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By Bill Rodgers
Washington D.C.
24 January 2008
 
Arab Media Censorship

Human rights and press monitoring groups consider the Middle East and North Africa as regions having the worst record for press freedom in the world. Outright censorship, restrictive laws and intimidation of journalists are among the tools used by governments to maintain control over the media. More from VOA's Bill Rodgers.

Internet censorship
Internet censorship is one weapon used by repressive governments
Watchdog groups say Israel is the only country in the region considered to have a free press. They say the media in most of the other countries in the Middle East and North Africa are tightly controlled.

Restrictive laws on what can be reported are one way press freedom is suppressed, says Joel Campagna of the Committee to Protect Journalists. "I think when you read some of the language in these press laws and, in fact, when you compare them across the region, the language is very similar, it seems as if they're borrowed, they appear designed to allow control over the media from licensing, to what can and cannot be printed, to allow the authorities to control or rein in dissenting journalism," he said.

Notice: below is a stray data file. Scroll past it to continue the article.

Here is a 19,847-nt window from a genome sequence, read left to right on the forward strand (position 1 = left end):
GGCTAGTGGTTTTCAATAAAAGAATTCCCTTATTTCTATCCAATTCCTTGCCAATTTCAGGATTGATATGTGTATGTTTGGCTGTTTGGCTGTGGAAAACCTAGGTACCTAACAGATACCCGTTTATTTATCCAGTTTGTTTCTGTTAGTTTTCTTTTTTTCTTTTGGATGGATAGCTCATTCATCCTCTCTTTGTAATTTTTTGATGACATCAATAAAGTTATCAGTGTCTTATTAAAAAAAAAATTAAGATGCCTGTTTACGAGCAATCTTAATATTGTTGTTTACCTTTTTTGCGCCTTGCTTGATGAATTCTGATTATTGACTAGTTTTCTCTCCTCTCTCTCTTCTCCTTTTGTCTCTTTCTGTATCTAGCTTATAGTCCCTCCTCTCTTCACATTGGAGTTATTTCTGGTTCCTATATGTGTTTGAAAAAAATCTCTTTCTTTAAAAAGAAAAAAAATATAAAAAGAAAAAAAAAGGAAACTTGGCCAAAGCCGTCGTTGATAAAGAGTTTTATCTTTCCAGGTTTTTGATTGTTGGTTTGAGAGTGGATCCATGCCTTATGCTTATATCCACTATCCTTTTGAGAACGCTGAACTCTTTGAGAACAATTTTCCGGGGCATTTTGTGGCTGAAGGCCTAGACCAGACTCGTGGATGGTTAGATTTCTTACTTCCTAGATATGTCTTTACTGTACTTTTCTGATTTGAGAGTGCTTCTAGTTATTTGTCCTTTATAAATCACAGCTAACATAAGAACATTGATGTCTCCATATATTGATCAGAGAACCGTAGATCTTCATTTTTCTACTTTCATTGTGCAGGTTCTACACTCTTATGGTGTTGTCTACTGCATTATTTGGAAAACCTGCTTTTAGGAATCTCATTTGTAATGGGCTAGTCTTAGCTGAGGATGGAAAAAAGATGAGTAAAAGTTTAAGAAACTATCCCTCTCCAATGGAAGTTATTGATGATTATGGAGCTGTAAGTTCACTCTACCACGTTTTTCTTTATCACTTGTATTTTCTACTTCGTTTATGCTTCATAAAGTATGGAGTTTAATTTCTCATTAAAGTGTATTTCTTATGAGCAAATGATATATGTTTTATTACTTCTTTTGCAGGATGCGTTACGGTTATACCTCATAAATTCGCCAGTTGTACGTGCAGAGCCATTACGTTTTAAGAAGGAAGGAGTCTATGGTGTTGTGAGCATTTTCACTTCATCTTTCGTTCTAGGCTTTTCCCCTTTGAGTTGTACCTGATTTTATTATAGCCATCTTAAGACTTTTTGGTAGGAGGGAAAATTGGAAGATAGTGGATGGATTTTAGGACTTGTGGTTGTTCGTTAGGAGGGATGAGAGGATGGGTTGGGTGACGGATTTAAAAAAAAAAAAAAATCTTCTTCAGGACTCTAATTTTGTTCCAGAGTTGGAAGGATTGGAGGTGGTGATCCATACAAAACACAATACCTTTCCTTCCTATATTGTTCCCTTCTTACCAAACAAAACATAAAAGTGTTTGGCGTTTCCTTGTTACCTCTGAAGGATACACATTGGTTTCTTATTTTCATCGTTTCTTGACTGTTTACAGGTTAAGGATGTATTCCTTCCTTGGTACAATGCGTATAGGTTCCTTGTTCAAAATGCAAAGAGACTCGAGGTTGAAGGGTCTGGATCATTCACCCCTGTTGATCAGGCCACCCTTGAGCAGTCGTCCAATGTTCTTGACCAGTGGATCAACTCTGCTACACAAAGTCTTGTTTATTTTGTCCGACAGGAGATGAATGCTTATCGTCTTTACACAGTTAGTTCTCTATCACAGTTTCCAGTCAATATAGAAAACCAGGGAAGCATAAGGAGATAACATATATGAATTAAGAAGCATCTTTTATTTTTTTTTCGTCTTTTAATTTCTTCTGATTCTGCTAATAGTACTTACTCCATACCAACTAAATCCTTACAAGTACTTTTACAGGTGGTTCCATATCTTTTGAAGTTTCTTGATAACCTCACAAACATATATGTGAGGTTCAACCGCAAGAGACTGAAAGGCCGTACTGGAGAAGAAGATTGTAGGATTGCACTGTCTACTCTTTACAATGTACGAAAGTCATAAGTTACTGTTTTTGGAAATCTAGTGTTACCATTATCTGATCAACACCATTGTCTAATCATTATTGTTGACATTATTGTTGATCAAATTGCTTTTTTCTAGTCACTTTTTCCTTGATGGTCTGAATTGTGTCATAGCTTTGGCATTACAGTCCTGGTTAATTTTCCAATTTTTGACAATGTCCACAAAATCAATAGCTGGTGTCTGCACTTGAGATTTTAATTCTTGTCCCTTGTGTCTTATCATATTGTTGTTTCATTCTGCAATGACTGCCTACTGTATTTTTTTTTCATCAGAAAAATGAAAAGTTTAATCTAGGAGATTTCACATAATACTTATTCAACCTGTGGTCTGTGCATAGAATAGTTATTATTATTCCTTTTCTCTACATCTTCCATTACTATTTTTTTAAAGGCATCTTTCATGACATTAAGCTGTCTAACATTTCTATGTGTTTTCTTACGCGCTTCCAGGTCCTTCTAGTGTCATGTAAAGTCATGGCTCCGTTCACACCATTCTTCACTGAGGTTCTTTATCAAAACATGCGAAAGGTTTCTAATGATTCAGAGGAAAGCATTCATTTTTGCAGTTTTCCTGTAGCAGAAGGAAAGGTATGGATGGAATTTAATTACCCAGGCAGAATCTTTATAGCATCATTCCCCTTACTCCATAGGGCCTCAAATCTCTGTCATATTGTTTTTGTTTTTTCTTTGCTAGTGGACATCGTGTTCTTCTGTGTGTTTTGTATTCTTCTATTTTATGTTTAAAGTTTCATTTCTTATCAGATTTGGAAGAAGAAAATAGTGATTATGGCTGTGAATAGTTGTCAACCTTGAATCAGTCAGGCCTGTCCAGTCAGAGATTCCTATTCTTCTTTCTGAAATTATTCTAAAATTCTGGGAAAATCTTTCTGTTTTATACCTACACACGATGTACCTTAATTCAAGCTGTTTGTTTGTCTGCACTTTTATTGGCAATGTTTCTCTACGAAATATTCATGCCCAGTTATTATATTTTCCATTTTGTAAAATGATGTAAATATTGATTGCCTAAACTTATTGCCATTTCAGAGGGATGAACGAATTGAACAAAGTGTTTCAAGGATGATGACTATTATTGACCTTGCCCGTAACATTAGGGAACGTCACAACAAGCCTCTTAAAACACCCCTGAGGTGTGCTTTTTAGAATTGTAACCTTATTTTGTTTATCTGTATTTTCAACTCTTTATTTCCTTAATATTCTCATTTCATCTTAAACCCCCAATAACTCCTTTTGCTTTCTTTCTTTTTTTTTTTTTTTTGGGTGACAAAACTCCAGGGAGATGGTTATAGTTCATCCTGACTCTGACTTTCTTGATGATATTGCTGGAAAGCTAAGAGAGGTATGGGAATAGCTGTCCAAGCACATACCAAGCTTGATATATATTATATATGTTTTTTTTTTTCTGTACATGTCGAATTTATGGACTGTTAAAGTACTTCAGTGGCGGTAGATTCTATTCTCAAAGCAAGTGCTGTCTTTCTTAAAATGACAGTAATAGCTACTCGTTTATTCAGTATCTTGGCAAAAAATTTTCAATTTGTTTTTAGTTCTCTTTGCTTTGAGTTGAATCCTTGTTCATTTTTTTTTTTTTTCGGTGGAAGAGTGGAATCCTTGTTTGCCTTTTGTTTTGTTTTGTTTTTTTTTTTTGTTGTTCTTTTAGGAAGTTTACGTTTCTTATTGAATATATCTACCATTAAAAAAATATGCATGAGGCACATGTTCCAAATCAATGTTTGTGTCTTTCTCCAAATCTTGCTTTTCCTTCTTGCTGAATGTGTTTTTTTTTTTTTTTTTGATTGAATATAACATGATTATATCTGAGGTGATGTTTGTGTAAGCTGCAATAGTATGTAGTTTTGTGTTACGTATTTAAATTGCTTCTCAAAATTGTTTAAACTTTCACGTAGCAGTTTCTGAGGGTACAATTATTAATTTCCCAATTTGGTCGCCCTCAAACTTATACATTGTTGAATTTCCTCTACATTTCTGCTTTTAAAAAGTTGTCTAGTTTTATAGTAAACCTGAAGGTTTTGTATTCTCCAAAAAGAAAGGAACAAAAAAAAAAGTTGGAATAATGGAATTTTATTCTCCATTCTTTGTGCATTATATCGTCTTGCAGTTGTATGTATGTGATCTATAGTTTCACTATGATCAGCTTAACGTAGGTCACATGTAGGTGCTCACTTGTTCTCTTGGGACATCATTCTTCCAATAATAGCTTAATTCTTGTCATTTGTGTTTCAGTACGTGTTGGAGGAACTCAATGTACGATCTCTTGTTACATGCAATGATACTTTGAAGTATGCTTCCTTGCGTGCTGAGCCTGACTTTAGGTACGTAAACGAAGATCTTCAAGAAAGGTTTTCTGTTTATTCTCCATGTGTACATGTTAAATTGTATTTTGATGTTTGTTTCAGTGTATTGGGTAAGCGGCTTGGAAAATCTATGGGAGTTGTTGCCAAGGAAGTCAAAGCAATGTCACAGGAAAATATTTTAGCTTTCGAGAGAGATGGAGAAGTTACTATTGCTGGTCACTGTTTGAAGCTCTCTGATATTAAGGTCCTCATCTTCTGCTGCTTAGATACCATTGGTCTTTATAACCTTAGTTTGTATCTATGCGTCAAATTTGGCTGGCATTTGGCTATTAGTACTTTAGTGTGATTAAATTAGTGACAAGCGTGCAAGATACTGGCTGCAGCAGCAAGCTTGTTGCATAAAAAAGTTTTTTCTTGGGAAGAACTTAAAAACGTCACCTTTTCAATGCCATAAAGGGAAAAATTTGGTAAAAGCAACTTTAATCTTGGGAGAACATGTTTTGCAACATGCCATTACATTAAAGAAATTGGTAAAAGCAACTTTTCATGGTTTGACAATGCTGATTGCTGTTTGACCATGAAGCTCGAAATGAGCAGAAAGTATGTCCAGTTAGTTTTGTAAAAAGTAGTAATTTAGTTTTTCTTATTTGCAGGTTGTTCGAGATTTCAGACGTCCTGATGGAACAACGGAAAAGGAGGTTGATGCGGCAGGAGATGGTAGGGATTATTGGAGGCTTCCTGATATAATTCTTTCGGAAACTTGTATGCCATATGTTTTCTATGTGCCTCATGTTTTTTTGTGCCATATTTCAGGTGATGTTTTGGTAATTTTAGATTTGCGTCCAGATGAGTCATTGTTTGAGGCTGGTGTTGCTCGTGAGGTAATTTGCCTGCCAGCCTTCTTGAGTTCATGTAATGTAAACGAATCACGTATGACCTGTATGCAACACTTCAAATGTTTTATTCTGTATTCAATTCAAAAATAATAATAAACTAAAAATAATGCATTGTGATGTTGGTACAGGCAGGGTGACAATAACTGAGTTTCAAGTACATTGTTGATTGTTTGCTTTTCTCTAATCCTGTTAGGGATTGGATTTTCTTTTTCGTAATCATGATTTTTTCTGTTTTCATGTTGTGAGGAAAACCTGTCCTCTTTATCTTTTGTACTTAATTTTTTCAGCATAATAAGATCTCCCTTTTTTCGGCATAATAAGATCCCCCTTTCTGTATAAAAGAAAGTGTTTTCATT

Campagna spoke at a House Foreign Affairs Committee hearing, exploring freedom of the press in the Arab world. Acting committee chairman Gary Ackerman expressed concern over the situation. "When governments cease to be public servants and instead become devotees of their own interests, censorship, secrecy and misinformation are sure to follow. Bad government cannot tolerate a free press and cannot long survive in conditions where there is true freedom of expression."

Watchdog groups say, in general, the Arab press seldom runs articles critical of its national leaders or policies. Television is usually state controlled. The one topic that seems free from censorship is criticism of Israel.

And much of that press coverage is virulent and often anti-Semitic, says Kenneth Jacobson of the Anti-Defamation League. He warns that this kind of propaganda -- among other things -- undermines Arab support for the Palestinian-Israeli peace process. "It is hard to imagine that such folks having images of Jews in Israel of the classical, conspiratorial type, would be open to making peace. So, number one, it is an obstacle to peace and, secondly, of course, it is a great generator of rationalization, and even support for the worst kind of terrorism."

Satellite television networks, such as Al-Jazeera and Al-Arabiya are the only bright spots for press freedom say the panelists. Without more freedom of the press, they warn, democracy will not take root in the Middle East.

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